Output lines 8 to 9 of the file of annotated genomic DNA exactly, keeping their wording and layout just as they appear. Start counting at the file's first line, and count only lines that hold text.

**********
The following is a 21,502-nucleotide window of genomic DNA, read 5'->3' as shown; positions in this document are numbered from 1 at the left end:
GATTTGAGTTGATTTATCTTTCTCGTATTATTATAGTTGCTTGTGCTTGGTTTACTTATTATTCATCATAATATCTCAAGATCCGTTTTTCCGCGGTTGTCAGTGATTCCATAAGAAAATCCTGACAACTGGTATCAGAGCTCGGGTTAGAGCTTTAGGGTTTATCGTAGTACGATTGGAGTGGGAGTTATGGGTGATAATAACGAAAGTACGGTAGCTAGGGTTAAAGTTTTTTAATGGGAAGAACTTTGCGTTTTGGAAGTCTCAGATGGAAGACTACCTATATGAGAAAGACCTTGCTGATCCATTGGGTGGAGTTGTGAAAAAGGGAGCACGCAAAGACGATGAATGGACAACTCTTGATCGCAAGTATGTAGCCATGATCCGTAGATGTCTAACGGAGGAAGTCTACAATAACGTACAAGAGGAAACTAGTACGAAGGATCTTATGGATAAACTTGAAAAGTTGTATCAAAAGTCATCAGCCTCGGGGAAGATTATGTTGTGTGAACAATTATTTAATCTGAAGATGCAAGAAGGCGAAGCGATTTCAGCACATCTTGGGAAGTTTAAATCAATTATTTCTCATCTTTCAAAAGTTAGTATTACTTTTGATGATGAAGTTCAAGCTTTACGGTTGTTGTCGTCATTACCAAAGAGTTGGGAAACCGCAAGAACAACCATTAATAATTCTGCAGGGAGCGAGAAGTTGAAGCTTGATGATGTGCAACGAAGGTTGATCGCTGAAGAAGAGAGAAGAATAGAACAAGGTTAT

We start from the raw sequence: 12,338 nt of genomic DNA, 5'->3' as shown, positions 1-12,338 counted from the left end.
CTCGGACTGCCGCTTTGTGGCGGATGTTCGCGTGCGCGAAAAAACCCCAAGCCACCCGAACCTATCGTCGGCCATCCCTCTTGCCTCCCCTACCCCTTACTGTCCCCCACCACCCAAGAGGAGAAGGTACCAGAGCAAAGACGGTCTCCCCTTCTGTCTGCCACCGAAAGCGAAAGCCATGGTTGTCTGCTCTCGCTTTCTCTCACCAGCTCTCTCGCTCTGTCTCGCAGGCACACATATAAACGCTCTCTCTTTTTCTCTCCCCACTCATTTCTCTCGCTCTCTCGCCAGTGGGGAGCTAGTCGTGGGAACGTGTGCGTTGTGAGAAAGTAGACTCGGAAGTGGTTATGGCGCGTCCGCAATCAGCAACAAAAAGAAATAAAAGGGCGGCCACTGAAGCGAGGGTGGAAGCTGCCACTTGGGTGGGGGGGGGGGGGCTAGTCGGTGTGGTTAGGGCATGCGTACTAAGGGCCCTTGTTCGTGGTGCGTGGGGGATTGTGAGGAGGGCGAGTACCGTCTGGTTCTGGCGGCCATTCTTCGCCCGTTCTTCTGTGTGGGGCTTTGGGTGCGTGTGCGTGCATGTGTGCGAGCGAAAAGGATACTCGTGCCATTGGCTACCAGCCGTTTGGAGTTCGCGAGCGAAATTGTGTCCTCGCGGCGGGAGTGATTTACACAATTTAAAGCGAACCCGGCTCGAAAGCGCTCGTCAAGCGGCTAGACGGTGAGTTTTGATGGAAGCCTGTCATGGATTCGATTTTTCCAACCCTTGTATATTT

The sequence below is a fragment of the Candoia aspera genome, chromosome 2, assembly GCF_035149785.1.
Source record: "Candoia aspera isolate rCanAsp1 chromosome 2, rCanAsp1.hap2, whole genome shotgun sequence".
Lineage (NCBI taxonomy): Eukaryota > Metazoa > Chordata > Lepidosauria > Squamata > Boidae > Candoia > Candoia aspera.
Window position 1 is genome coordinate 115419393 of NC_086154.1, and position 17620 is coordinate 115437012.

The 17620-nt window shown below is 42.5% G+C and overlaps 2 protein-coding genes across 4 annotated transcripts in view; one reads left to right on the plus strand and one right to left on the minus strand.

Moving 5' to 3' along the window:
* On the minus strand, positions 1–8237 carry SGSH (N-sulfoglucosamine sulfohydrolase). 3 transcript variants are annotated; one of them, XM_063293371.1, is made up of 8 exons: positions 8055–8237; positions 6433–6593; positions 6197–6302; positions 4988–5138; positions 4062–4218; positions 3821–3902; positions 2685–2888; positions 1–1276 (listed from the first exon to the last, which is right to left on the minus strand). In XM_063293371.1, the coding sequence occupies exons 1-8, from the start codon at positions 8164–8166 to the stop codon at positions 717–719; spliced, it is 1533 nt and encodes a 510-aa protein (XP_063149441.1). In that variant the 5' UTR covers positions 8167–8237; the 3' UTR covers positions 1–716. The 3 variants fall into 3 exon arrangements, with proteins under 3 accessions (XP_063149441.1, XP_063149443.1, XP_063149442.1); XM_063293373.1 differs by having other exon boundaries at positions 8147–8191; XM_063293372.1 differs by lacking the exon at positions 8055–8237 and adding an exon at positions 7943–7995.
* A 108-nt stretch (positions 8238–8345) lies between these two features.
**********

Window position 1 is genome coordinate 115419393 of NC_086154.1, and position 17620 is coordinate 115437012.

The 17620-nt window shown below is 42.5% G+C and overlaps 2 protein-coding genes across 4 annotated transcripts in view; one reads left to right on the plus strand and one right to left on the minus strand.